Also would I be able to transfer my scan into Rhino3d?

    Thank You
    Joey D.

    • Choffman says:

      According to the Skanect Website, you shouldn’t need any additional software for Macs. Let me know if it works, I don’t own a mac so I don’t know for sure!

      As for importing into Rhino3D, check to see if rhino can import .STL, .OBJ or .PLY files. Skanect can export into those file types, so if rhino can import one of those, you should be good to go!

  4. Wilfredo says:

    Hi! I’ve been reading your website for a long time
    now and inally got the courage to go ahead and give you a
    shout out from Humble Texas! Just wanted to mention keep up the
    great work!

  5. Jay says:

    I just want to confirm, positioning the kinect in front of the subject will also scan the back side?

  6. Jay says:

    sorry for my question above, I just based it upon viewing the video, that I didn’t see the kinect moving around. Now I know that I need to hold the kinect. My question is, what is the distance of the kinect to the subject?

    • No problem! The kinect needs to move around the subject, basically it uses an infra-red light to project a grid, which an infra-red camera can detect and use it to sense depth. So you’ll need to move the kinect all around the subject, moving it up and down to detect all different angles.

      As for the distance, you’ll want to hold the kinect about 3 to 5 feet from the subject. A problem I had at the beginning was trying to be too close to the subject which can cause it not to detect properly.

      Before you start a scan in Skanect, it shows a preview of what the kinect senses. It puts colors over it, changing from red when you are too close, green when you are just right, and blue when you are moving farther away. From there you can figure out the best distance!

      Happy scanning!

  7. JAMES says:

    HELLO

    thank’s for your explication

    i have the same

    I canno arrive with small object…. do you have an idea?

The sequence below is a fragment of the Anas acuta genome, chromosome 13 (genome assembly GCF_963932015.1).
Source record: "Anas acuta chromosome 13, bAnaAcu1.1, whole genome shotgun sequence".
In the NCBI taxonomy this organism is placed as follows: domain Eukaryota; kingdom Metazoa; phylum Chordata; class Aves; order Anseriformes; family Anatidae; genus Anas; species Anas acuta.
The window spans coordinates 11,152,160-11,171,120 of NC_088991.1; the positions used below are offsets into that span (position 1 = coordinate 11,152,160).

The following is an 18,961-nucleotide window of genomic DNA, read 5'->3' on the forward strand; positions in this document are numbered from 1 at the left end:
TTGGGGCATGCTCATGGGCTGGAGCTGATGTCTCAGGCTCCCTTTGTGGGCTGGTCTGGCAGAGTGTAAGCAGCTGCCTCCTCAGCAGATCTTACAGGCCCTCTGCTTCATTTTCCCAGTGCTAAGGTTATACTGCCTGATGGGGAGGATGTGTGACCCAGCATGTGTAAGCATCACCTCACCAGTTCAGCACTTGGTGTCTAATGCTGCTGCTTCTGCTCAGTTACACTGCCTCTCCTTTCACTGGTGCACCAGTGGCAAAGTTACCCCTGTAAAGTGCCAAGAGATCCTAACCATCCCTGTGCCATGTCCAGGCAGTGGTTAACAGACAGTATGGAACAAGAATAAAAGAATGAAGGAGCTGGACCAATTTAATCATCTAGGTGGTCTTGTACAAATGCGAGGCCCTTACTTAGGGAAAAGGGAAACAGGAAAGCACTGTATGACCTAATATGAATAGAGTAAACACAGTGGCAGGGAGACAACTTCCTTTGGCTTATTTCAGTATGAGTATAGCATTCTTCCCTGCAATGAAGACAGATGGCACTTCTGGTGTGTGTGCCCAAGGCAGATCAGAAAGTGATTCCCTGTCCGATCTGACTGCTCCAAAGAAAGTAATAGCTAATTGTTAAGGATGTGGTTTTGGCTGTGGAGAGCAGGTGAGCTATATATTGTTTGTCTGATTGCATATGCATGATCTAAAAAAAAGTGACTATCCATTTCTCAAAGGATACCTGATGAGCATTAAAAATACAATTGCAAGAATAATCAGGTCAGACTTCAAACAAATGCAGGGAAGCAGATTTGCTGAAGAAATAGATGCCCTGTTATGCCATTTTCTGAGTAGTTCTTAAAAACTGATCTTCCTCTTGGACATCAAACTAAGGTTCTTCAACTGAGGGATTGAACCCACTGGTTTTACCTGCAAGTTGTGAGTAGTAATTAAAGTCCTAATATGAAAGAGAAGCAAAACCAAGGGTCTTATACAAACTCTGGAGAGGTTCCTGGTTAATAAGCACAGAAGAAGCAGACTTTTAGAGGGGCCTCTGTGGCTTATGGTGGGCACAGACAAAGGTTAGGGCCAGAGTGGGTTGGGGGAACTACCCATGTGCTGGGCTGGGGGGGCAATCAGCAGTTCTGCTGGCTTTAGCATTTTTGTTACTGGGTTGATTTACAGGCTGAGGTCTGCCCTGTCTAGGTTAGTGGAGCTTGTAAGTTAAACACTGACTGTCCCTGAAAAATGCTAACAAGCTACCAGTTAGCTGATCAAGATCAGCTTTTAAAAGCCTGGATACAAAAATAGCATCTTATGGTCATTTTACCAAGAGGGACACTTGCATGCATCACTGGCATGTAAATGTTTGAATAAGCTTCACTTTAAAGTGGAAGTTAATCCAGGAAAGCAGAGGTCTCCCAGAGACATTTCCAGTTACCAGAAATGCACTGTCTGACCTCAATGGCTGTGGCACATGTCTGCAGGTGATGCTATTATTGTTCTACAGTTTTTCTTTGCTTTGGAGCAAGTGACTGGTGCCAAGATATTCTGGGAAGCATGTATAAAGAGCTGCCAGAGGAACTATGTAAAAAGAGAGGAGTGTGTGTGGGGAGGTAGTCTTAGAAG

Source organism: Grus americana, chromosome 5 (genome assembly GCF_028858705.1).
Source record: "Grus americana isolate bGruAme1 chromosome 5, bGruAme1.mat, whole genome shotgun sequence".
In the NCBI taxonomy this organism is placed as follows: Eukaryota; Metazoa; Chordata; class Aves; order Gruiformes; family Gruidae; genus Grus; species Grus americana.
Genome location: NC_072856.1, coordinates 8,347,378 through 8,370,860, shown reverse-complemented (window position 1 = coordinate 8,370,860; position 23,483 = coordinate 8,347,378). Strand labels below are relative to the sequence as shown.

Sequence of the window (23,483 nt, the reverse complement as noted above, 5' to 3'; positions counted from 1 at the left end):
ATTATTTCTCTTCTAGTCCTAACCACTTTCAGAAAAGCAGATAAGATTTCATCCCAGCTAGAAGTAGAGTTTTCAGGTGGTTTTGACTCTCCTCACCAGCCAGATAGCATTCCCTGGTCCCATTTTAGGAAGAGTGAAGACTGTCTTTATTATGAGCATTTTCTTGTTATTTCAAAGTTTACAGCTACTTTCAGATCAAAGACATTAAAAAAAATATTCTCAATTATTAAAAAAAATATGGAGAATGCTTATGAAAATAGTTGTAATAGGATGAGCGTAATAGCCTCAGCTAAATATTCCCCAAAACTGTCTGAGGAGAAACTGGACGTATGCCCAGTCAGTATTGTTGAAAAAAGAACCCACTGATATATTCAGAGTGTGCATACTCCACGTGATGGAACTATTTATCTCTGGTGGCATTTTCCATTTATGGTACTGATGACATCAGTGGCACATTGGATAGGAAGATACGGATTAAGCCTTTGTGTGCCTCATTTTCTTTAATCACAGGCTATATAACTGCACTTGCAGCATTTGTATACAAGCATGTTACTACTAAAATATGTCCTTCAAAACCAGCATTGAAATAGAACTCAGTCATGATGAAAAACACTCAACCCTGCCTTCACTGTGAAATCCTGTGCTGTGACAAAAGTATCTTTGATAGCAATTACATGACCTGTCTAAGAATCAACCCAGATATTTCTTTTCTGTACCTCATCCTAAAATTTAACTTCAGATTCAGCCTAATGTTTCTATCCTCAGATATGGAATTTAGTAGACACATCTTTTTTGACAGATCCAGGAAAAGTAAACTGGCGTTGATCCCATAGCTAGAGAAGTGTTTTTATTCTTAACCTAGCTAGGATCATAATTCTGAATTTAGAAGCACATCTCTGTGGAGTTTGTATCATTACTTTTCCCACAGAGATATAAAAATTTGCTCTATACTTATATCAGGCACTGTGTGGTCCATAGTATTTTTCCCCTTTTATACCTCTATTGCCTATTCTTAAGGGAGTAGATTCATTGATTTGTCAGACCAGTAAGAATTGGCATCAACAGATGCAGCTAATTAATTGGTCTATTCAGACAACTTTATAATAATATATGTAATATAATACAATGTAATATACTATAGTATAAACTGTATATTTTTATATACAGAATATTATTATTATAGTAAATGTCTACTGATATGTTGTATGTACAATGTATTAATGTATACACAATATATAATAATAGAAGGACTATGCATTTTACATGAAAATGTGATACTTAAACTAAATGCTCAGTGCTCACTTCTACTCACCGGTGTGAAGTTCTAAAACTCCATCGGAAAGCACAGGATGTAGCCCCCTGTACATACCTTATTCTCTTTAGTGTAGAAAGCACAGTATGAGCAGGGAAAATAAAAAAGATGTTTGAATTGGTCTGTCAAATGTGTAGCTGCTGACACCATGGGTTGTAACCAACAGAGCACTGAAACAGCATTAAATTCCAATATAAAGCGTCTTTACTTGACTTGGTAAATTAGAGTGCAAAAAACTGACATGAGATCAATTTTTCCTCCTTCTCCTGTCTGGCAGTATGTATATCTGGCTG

Best

    JAmes

  8. Marcel Valliere says:

    This is great! I’m so excited. one question, after installing the “kinect for windows” it’s asking me to download a “developers toolkit”, is that necessary?
    Thanks,Marcel

  9. Ben says:

    So once a scan is made, can you use CAD to manipulate, adjust, etc the scan? If so, which export format works best for this?

    Thanks!

    • Ben says:

      Also, when the item prints, is it printed as a solid form, or can you print it out as shell, specifying a layer thickness?

  10. Onur says:

    Hi Cristopher
    I have kinect 360 and ı plan to buy scanect pro version but ın the scanect web side kinect 360 dont use with scanect pro. Is it true and how ı could export model to out side the program.

    Onur

  11. Misael Rios says:

    thanks for your tutorial

  12. […] If anyone is curious about the technical details of the 3D scanning process, you can see my write up about using an XBox Kinect as a 3D scanner here. […]

  13. Christopher atwan says:

    Do you know the model numbers for the kinect that can be used?

  14. Taylor says:

    Hi Christopher, have you ever tried this using multiple Kinects simultaneously? Can Skanect handle it? Then you wouldn’t have to move the single Kinect around to capture, right?

  15. Jake says:

    Ummm. This is like suggesting its a simple and easy setup but the skanect program is $129. I’m sure there are free 3d scanning software that are free and probably even open-source. Why would I want to fork out $129 for an old $20 scanner that is largely unsupported?